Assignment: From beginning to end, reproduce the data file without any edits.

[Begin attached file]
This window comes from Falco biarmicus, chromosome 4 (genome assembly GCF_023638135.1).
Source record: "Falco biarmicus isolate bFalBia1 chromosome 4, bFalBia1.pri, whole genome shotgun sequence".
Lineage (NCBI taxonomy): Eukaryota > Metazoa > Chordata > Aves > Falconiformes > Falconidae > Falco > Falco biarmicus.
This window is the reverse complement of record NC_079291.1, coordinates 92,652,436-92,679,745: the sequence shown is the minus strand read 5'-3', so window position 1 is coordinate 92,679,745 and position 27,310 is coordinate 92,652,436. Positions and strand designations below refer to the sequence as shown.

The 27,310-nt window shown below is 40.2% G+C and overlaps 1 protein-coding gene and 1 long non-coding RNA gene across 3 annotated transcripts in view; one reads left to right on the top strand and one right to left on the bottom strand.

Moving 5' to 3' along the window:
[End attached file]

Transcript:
This window comes from Falco biarmicus, chromosome 4 (genome assembly GCF_023638135.1).
Source record: "Falco biarmicus isolate bFalBia1 chromosome 4, bFalBia1.pri, whole genome shotgun sequence".
Lineage (NCBI taxonomy): Eukaryota > Metazoa > Chordata > Aves > Falconiformes > Falconidae > Falco > Falco biarmicus.
This window is the reverse complement of record NC_079291.1, coordinates 92,652,436-92,679,745: the sequence shown is the minus strand read 5'-3', so window position 1 is coordinate 92,679,745 and position 27,310 is coordinate 92,652,436. Positions and strand designations below refer to the sequence as shown.

The 27,310-nt window shown below is 40.2% G+C and overlaps 1 protein-coding gene and 1 long non-coding RNA gene across 3 annotated transcripts in view; one reads left to right on the top strand and one right to left on the bottom strand.

Moving 5' to 3' along the window: